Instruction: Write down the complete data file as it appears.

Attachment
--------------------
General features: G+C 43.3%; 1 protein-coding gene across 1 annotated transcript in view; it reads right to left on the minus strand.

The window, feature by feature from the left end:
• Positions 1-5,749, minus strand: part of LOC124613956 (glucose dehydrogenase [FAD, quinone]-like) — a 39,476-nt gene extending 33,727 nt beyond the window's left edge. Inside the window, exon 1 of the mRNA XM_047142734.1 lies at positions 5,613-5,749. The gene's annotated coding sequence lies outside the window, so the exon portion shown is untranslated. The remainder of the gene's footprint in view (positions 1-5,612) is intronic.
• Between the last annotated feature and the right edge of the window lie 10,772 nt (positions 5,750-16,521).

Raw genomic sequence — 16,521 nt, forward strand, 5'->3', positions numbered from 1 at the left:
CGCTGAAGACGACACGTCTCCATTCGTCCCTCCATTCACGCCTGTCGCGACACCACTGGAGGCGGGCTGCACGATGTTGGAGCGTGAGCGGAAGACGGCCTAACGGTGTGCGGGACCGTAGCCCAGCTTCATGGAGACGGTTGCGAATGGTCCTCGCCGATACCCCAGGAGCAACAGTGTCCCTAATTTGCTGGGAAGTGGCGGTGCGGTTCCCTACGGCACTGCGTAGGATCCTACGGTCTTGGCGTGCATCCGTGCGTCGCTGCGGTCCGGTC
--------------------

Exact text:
General features: G+C 43.3%; 1 protein-coding gene across 1 annotated transcript in view; it reads right to left on the minus strand.

The window, feature by feature from the left end:
• Positions 1-5,749, minus strand: part of LOC124613956 (glucose dehydrogenase [FAD, quinone]-like) — a 39,476-nt gene extending 33,727 nt beyond the window's left edge. Inside the window, exon 1 of the mRNA XM_047142734.1 lies at positions 5,613-5,749. The gene's annotated coding sequence lies outside the window, so the exon portion shown is untranslated. The remainder of the gene's footprint in view (positions 1-5,612) is intronic.
• Between the last annotated feature and the right edge of the window lie 10,772 nt (positions 5,750-16,521).

Raw genomic sequence — 16,521 nt, forward strand, 5'->3', positions numbered from 1 at the left:
CGCTGAAGACGACACGTCTCCATTCGTCCCTCCATTCACGCCTGTCGCGACACCACTGGAGGCGGGCTGCACGATGTTGGAGCGTGAGCGGAAGACGGCCTAACGGTGTGCGGGACCGTAGCCCAGCTTCATGGAGACGGTTGCGAATGGTCCTCGCCGATACCCCAGGAGCAACAGTGTCCCTAATTTGCTGGGAAGTGGCGGTGCGGTTCCCTACGGCACTGCGTAGGATCCTACGGTCTTGGCGTGCATCCGTGCGTCGCTGCGGTCCGGTC